How to Talk to Your Kids About Antisemitism

A conversation with our Children’s and Youth Ministry Team leaders.

by Jews for Jesus | February 17 2024

This article is shared with us by our team at Jewish Gentile Couples, which provides coaching and support for interfaith couples.

The recent rise in antisemitism is difficult enough for us to process as adults. It may seem even more daunting to discuss this issue with our children. Daunting, but important.

So, we took the opportunity to sit down with two leaders of our Children’s and Youth Ministry Team. Together, Ilana Brickner and Rebekah Rood co-direct a team that ministers to children across North America. Ilana holds a Master of Education in counseling for children and youth. Rebekah is a mother of two young children. Both have over a decade of experience working with kids of all ages.

Q: We can think of many reasons why we, as Jewish parents, should be having conversations with our kids about antisemitism. What do you think are the most important reasons?

IB: Sadly, antisemitism is a reality that isn’t going away. It’s something we’ve seen over the course of thousands of years—and for Jewish families, it’s personal. And as with any hard topic, it’s not like antisemitism goes away if we decide not to talk about it.  

We can’t fix antisemitism, but we can take some of the fear out of it by letting our kids know they have a safe place to ask questions and process their feelings. If your safe person is ignoring or avoiding something, it makes that thing scarier. 

RR: They need to learn about antisemitism just like they need to learn about racism and sexism. And just because you’re not talking about it doesn’t mean they’re not asking questions. Do we want our children to come to us to ask those questions or go to someone else? 

It’s a missed opportunity if it’s not engaged with. As parents, as people who are out of our depth trying to give help and security to our young people, issues like antisemitism are really important opportunities for conversation.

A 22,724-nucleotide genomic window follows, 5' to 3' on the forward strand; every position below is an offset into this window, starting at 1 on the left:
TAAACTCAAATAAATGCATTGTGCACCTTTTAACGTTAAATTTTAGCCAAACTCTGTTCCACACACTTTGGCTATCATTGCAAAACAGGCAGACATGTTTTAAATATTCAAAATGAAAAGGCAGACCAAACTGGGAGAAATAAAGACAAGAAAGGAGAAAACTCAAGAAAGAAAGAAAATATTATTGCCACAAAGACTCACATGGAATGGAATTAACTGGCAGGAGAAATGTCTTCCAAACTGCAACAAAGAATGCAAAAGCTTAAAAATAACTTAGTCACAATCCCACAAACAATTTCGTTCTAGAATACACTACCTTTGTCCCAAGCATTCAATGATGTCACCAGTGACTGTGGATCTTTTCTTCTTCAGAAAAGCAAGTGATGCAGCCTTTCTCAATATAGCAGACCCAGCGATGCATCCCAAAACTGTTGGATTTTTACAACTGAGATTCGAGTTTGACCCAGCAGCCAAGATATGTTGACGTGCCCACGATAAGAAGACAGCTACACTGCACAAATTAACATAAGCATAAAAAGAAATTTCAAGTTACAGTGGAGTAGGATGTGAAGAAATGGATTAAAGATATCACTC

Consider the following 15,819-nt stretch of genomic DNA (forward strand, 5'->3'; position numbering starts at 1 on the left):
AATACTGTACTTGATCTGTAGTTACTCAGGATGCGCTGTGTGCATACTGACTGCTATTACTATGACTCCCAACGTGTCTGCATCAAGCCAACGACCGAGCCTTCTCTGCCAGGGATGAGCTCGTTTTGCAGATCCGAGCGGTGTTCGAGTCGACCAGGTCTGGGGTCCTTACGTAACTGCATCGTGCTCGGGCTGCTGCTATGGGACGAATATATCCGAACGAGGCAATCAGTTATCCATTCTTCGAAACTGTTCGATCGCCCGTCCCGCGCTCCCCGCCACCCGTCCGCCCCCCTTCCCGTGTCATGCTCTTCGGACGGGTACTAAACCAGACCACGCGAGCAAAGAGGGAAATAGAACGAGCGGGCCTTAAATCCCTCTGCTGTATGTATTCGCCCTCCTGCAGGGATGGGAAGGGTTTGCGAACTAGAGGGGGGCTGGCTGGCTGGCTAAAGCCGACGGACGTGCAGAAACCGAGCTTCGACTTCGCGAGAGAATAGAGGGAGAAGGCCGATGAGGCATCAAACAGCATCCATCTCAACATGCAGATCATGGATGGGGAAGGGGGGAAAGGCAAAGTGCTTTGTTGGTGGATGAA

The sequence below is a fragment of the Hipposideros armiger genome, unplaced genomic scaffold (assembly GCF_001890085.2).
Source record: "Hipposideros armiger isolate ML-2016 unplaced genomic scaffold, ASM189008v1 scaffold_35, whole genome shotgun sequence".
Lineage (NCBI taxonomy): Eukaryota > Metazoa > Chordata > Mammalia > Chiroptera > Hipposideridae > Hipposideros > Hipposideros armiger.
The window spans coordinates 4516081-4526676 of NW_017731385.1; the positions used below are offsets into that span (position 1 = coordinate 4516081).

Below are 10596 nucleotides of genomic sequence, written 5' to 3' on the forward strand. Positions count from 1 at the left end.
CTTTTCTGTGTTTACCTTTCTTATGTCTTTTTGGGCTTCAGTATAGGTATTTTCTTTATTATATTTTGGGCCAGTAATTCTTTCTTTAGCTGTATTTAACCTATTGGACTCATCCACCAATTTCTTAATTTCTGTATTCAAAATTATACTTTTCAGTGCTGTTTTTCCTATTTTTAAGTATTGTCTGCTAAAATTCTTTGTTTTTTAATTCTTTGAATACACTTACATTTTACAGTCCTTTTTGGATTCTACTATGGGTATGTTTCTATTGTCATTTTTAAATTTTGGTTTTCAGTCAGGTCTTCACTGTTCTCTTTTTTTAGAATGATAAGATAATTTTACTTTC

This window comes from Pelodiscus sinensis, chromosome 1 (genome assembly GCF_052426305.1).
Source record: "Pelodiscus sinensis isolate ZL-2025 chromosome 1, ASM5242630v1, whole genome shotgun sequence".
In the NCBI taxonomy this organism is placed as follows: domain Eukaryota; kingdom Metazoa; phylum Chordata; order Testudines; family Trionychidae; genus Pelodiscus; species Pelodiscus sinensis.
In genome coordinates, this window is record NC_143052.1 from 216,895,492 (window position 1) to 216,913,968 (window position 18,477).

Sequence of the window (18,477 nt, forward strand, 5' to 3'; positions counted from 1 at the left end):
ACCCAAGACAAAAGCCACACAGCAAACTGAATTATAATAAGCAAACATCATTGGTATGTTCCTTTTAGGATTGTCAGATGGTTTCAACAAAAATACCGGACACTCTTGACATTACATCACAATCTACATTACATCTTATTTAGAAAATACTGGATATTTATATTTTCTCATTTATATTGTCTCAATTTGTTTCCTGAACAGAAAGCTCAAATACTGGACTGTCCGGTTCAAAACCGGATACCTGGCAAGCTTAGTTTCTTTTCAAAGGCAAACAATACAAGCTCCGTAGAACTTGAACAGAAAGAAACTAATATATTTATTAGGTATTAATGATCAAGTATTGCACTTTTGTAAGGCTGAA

I actually don’t know how to explain anything that happened on October 7. So current events also become a place to talk about doubt; and doubt is a thing that we don’t want to talk about with our kids. But we have to talk about it.

Q: At what age do you think we should be having a conversation about antisemitism with kids?

RR: There’s an “in general” answer and a “when there are things going on in the world” answer.

For every family’s story, it’s going to be different. In the American school curriculum, if your kid has finished fourth grade and hasn’t read a book about the Holocaust, you should find out what’s going on at your kid’s school. 

At the same time, my oldest just turned five, but he’s reading, and he’s really paying attention to the world around him. We live in New York City, so we ride the subway. There are posters hanging up. You may not live in New York, but if you are listening to the news, assume your child is overhearing.

We don’t want to throw world events at our kids, but neither do we want to ignore issues they are worried about. If they are asking questions, that is a good indicator that they are ready to have a conversation, at least on some level.

IB: That conversation about antisemitism—the idea that some people might not like you simply because you’re Jewish—I think that that can only come after instilling in kids that they are Jewish, and why their Jewish identity matters, and why it’s important. I don’t think that should be all lumped into one conversation—you’re Jewish, this is why it matters, and you should celebrate it, and this is important, but people might hate you for it. 

Q: What are some age-appropriate ways to talk about current events and antisemitism with kids? How do we share without scaring them?